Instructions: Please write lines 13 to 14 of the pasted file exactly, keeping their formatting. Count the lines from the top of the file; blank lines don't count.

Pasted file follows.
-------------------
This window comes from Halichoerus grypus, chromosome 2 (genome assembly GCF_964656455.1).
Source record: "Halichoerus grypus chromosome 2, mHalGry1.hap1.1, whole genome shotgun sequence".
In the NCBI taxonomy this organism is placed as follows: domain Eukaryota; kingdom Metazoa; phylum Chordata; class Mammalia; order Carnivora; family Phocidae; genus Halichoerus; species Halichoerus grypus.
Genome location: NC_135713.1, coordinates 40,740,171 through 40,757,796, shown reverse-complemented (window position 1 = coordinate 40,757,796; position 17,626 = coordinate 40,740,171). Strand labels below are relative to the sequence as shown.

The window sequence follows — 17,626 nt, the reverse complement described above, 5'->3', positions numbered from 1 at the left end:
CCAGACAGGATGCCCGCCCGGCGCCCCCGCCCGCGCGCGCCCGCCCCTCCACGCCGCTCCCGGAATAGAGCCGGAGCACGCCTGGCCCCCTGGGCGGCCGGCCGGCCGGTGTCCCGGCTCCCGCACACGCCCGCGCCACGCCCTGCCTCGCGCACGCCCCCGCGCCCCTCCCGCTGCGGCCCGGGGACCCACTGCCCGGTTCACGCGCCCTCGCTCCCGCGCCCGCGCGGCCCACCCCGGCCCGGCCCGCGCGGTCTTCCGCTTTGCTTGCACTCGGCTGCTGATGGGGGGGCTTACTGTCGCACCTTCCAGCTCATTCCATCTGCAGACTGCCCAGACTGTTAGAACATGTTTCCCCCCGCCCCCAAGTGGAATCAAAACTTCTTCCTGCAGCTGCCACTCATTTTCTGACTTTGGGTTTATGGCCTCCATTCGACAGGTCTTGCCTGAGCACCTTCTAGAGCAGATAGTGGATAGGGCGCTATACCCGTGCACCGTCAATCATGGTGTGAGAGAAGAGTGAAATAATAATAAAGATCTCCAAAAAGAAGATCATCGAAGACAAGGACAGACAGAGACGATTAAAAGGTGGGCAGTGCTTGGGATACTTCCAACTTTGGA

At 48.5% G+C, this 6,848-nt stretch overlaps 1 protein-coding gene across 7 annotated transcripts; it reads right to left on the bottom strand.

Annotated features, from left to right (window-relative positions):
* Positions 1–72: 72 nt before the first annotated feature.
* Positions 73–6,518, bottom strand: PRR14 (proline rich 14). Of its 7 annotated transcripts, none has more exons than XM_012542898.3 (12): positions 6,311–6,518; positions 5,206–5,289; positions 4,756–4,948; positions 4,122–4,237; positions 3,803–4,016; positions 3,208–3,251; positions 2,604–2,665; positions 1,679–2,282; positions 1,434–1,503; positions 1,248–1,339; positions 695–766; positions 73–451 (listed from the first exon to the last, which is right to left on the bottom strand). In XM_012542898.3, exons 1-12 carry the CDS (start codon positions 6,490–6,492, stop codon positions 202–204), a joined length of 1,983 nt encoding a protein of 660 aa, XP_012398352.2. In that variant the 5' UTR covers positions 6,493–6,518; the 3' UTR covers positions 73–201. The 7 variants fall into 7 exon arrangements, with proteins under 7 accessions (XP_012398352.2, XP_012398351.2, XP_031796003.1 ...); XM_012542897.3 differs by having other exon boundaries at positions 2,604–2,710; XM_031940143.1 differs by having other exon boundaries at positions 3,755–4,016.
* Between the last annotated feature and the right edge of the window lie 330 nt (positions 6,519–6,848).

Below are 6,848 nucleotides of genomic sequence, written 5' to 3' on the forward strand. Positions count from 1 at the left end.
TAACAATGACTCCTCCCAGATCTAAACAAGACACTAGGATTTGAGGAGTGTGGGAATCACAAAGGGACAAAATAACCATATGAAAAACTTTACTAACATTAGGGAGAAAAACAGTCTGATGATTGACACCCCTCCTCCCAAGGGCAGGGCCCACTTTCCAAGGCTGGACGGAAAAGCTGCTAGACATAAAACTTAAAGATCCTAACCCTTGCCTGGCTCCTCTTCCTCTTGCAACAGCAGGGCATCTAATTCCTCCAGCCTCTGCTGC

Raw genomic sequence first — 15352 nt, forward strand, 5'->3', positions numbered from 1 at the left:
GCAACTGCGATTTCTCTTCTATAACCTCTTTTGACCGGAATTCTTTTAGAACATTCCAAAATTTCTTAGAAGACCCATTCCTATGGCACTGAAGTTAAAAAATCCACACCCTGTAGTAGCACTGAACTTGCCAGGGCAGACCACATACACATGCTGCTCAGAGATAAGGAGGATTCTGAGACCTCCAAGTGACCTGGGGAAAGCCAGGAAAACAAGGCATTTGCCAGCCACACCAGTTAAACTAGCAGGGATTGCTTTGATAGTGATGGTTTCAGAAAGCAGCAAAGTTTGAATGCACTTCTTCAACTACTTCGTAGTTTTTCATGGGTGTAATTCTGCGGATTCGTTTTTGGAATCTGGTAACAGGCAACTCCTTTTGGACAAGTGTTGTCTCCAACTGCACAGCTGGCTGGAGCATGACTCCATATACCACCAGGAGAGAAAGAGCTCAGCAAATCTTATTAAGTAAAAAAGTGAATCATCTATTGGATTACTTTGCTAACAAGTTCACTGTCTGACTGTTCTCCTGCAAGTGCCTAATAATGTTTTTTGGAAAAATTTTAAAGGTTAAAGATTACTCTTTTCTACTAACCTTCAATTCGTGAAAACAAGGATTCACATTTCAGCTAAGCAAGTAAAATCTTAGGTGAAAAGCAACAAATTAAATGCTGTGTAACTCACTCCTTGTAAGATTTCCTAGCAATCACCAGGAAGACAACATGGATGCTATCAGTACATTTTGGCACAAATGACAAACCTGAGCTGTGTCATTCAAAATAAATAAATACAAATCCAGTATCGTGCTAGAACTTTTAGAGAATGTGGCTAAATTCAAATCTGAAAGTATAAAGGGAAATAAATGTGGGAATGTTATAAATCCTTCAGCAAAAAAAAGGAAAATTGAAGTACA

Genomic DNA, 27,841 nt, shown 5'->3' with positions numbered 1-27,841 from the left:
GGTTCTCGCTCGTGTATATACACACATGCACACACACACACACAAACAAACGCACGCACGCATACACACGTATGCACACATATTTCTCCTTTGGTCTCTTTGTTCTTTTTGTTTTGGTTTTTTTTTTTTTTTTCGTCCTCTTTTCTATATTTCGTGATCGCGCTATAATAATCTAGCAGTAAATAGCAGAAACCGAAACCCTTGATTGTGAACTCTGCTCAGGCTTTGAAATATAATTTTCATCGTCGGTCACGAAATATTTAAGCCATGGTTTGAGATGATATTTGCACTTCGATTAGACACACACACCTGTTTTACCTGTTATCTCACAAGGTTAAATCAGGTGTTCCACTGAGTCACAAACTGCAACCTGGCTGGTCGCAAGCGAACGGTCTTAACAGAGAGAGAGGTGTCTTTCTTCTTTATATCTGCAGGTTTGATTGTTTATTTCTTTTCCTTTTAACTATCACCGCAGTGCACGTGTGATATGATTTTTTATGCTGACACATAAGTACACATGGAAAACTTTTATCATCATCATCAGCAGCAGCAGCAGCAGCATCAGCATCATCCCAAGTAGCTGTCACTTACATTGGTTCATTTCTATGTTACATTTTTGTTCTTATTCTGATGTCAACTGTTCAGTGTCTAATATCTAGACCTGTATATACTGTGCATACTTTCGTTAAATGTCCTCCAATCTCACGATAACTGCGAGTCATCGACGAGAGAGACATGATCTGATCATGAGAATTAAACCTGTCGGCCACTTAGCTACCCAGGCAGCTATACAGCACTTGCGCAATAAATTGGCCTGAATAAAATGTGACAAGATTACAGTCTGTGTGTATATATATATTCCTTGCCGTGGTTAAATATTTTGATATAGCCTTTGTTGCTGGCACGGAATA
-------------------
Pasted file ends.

TAACAATGACTCCTCCCAGATCTAAACAAGACACTAGGATTTGAGGAGTGTGGGAATCACAAAGGGACAAAATAACCATATGAAAAACTTTACTAACATTAGGGAGAAAAACAGTCTGATGATTGACACCCCTCCTCCCAAGGGCAGGGCCCACTTTCCAAGGCTGGACGGAAAAGCTGCTAGACATAAAACTTAAAGATCCTAACCCTTGCCTGGCTCCTCTTCCTCTTGCAACAGCAGGGCATCTAATTCCTCCAGCCTCTGCTGC

Raw genomic sequence first — 15352 nt, forward strand, 5'->3', positions numbered from 1 at the left: